Children are Financially Responsible Each of our children will understand the basics of managing their finances, including using bank accounts, creating and following a budget, and earning money. Timeframe: end of 2018
Children have effective, well-established study/homework habits Children will have effective study and work habits that allow them to achieve their full potential in school. Timeframe: end of 2016/2017 school year
Take a family vacation each year While kids are still young, take the entire family on a week-long (or more) vacation each year to a different destination to expose them to different cultures and environments. Timeframe: by end of each year
I am prepared for the future.
Have Investments to Fund Retirement Set up and understand investment accounts to fund our retirement. Timeframe: end of 2017
Pay off all debt other than mortgage Timeframe: end of 2020
Set up Proper Legal Documentation Ensure that appropriate legal documentation is in place in the event that Amber or I die. Timeframe: end of 2016
I have a beautiful, well-maintained home.
Complete Home Remodel Have extensive remodeling work done on our home to provide enough bedrooms for everyone, update the kitchen, add a home-office and home-gym, and add a MiL suite/appartment. Timeframe: end of 2017
House is in a good state of repair The backlog of items needing repair (major and minor) has been cleared out, so that we can focus our attention on new issues as the arise. Timeframe: June 2017
I am a competitive masters cyclist.
- Upgrade to a Category 3 Road Racer Timeframe: end of 2018
I am a successful entrepreneur.
- Build a stable consulting business Create a business that will provide for our financial needs in the near term. Timeframe: end of 2016
I am socially/politically involved.
Develop and Run Programming Course at FGCS Build on the work already done by Markus Roberts to develop and successfully run a full-year, introductory computer programming course for the students at FGCS. Timeframe: end of 2016/2017 school year
Hold a local public office Serve my community by being elected or appointed to and effectively running a local public office. Timeframe: end of 2020.
Living Each Moment with Intent
Now that you understand your purpose, have visualized your future, and have planned some concrete goals to help get you there, you have the tools you need to live intentionally. The next time you have a task on your plate, and you have that nagging feeling that you don't want to do it, think about how it relates to this hierarchy of goals, vision, and purpose. If it works against your purpose, drop it like a hot brick. Don't waste a moment of your precious time doing something that isn't you. Why would you put effort into making it harder to achieve your purpose in life?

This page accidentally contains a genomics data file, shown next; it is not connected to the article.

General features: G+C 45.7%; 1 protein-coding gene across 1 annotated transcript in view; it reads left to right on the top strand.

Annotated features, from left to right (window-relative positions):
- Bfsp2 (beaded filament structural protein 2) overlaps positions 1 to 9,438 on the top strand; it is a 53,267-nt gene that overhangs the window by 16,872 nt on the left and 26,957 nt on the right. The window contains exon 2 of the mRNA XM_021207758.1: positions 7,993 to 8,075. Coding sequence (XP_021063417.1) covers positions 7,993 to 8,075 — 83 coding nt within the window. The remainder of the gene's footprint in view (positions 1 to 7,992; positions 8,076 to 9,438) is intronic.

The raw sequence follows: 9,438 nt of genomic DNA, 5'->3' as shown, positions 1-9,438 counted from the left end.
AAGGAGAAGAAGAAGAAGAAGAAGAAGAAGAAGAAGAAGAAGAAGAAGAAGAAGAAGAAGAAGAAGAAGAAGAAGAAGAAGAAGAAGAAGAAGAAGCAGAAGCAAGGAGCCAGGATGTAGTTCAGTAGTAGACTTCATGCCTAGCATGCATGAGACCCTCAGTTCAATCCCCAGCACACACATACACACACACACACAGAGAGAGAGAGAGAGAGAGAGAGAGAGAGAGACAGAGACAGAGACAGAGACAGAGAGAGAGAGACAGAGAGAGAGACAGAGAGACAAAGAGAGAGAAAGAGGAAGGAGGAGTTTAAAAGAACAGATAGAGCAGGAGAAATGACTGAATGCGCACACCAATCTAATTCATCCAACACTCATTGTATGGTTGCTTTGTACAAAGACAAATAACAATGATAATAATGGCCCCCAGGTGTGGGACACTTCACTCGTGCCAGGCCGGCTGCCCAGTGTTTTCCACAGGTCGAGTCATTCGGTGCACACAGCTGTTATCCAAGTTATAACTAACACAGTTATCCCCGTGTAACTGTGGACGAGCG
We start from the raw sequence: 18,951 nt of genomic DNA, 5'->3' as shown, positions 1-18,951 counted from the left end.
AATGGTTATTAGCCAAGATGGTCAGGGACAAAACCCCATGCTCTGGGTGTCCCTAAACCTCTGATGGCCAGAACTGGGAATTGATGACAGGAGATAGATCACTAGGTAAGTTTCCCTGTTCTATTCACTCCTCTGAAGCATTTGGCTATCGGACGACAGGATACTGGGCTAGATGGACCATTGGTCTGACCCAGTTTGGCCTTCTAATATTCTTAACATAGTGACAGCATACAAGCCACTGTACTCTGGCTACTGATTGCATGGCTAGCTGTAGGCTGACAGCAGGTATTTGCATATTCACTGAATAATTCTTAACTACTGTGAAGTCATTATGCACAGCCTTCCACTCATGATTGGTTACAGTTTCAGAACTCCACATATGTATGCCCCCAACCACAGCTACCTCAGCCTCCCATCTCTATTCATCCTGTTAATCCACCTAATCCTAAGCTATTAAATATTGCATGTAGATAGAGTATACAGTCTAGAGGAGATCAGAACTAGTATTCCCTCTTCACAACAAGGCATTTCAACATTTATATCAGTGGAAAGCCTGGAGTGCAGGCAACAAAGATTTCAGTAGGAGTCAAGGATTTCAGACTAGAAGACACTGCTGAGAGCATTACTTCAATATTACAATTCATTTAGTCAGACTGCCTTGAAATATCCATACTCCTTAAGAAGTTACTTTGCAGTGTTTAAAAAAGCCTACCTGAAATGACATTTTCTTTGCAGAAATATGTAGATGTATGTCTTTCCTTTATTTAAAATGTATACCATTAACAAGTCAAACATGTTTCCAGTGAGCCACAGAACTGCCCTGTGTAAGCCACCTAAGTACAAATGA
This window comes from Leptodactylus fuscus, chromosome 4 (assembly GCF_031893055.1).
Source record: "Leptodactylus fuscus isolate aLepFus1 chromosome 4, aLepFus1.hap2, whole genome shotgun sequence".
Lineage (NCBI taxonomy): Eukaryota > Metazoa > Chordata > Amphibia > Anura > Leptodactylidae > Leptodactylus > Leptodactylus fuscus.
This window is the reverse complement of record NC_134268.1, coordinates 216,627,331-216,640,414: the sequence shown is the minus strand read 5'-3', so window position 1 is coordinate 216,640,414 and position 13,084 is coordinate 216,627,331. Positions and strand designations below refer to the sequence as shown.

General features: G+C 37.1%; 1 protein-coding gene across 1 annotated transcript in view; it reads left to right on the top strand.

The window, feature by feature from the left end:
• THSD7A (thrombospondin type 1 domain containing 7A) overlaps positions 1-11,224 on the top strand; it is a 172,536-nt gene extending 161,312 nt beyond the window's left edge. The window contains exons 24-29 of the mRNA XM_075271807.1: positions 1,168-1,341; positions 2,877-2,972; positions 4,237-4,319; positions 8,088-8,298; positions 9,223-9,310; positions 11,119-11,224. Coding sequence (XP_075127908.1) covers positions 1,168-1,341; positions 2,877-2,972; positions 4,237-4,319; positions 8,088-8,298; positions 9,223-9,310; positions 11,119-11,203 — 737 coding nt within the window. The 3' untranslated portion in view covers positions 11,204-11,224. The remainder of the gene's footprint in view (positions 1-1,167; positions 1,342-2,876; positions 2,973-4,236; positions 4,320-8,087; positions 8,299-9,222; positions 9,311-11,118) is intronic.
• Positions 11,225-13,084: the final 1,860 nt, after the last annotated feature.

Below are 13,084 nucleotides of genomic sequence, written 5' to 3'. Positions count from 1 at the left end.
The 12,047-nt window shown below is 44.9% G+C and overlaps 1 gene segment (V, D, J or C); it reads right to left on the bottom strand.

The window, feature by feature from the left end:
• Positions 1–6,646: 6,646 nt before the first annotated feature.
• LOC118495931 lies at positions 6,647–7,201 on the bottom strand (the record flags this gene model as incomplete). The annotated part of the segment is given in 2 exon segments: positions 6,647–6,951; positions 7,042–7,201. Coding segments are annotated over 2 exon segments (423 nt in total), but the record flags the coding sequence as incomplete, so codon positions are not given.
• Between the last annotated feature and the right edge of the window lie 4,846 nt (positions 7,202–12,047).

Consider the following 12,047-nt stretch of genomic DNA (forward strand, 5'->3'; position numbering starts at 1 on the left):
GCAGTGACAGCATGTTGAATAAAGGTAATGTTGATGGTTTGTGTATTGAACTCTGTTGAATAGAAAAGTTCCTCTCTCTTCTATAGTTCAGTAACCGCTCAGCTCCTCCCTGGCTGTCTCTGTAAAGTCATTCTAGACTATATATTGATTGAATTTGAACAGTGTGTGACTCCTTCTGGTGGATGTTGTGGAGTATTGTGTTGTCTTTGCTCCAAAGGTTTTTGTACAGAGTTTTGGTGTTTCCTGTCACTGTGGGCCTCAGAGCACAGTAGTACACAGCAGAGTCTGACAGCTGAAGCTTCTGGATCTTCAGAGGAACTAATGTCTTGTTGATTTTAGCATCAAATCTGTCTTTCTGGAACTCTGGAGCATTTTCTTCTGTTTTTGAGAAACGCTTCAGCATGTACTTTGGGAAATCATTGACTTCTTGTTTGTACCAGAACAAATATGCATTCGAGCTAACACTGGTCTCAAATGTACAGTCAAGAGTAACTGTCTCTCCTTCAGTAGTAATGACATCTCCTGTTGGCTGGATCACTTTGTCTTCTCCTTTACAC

If the task simply doesn't help you meet one of your established goals, consider if it is telling you there is another goal? To which of your visions does it relate? If there is another goal, write it down as such, but consider whether it's something that you should act on right now, or if this is something you should set aside for the future, once more immediate goals have been achieved. Maybe that nagging feeling is just telling you this isn't the right time.
If, after considering your purpose and your goals, the task at hand still doesn't relate to something you are trying to achieve, don't do it! If someone else is asking you to do it, explain to them why it isn't something you are going to spend time on. Perhaps they'll offer some additional perspective to show you how it fits with your goals, or perhaps you will simply have to insist they find someone else to take care of it. Remembering to say "no" to the activities that don't support your goals is the most powerful tool at your disposal to ensure you have the time and energy for the things that really matter to you.
This system has already provided me with a great deal of clarity in my day-to-day planning. Yes, there is still more I'd like to do than what I have time for in any given day, but by being able to quickly evaluate which of my goals any given task supports, I find that I am much better able to focus my attention on the task at hand, safe in the knowledge that it is the right thing on which for me to work at that moment.